Synopsis by Hal Erickson
Dr. Arnold Fanck, creator of that peculiarly Germanic movie genre known as the "mountain film," headed to Japan in 1937 to co-direct the German-Japanese co-production New Earth (aka Die Tochter des Samurai). Befitting Fanck's specialty, the opening reels are full of lovingly detailed shots of Japan's snowcapped mountain peaks. The plot proper gets under way when Isamu Kosugi, a Japanese who has lived for several years in Europe, returns to the land of his birth. Having turned his back on his heritage and its traditions, Kosugi intends to marry a white woman, journalist Ruth Eveler. But his father, played with forceful dignity by Sessue Hayakawa, intends for Kosugi to wed Setsuko Hara, a girl of his family's choosing. Will Kosugi re-embrace the ways of his ancestors, or will he break his father's heart by returning to Europe with Eveler on his arm? Gorgeously photographed by Dr. Fanck's longtime associate Richard Angst, The New Earth is visual feast -- but only when seen in a good, clear print.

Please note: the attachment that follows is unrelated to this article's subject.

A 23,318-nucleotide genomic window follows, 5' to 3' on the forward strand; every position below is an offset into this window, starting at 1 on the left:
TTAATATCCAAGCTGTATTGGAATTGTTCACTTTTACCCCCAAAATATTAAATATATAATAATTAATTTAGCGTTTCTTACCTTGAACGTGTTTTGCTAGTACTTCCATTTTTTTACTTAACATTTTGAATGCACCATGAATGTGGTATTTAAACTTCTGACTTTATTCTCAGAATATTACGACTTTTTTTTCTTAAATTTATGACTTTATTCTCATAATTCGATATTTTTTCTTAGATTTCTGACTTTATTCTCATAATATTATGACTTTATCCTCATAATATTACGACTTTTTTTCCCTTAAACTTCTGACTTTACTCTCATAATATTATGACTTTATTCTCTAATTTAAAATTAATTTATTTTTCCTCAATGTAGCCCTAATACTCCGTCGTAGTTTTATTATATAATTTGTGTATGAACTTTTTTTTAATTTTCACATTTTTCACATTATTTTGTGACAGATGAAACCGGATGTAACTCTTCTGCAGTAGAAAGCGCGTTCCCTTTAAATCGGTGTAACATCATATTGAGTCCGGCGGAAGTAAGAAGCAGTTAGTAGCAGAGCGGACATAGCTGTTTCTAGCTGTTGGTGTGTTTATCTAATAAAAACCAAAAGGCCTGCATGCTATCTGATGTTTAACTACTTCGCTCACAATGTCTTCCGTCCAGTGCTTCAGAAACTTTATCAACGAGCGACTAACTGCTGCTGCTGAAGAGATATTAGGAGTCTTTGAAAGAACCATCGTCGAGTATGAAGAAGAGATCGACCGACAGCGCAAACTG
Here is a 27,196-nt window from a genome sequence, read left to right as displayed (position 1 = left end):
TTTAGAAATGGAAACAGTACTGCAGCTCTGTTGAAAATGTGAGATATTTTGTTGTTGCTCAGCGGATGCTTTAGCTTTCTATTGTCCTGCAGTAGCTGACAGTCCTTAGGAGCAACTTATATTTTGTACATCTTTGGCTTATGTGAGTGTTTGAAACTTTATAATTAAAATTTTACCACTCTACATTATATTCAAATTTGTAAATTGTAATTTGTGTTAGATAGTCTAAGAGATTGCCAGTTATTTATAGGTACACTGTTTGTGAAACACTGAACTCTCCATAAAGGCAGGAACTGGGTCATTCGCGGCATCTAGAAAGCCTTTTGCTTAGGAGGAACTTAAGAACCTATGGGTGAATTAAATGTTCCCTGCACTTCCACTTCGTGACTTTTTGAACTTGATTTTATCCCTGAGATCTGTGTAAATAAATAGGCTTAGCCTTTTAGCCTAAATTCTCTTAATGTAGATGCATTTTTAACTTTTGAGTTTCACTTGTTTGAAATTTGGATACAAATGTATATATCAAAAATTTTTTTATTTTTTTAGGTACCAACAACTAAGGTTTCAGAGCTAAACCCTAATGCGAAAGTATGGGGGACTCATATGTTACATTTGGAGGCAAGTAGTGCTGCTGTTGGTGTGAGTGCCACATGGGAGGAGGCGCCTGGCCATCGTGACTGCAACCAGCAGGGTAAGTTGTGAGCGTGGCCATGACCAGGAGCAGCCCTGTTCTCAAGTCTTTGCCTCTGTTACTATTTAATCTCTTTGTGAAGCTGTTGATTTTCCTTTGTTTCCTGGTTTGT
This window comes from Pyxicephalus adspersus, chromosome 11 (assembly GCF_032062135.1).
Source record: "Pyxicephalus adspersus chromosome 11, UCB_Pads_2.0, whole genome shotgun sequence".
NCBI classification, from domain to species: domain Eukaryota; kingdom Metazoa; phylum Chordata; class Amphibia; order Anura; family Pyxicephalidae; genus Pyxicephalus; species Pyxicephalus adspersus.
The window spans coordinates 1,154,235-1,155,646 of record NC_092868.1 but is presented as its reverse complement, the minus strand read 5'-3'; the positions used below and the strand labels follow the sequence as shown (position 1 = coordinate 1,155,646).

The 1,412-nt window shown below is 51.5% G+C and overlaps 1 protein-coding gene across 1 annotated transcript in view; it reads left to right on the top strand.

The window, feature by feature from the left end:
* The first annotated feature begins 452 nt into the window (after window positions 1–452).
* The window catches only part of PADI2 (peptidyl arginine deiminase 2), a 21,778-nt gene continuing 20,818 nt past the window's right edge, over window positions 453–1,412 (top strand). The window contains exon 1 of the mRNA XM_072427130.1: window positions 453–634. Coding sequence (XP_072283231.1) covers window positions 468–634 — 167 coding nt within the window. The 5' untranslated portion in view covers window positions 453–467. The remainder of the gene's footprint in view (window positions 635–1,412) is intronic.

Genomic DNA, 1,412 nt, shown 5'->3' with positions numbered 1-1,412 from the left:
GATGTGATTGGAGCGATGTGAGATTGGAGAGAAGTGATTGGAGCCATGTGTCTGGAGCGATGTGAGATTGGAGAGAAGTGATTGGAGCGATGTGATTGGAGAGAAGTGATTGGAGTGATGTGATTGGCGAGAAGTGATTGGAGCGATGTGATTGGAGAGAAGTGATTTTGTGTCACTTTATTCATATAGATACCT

conflict, cross-cultural-relations, culture [social culture], family-disapproval, father, Japan, love, love-triangle, marriage, traveling, values, wedding, wish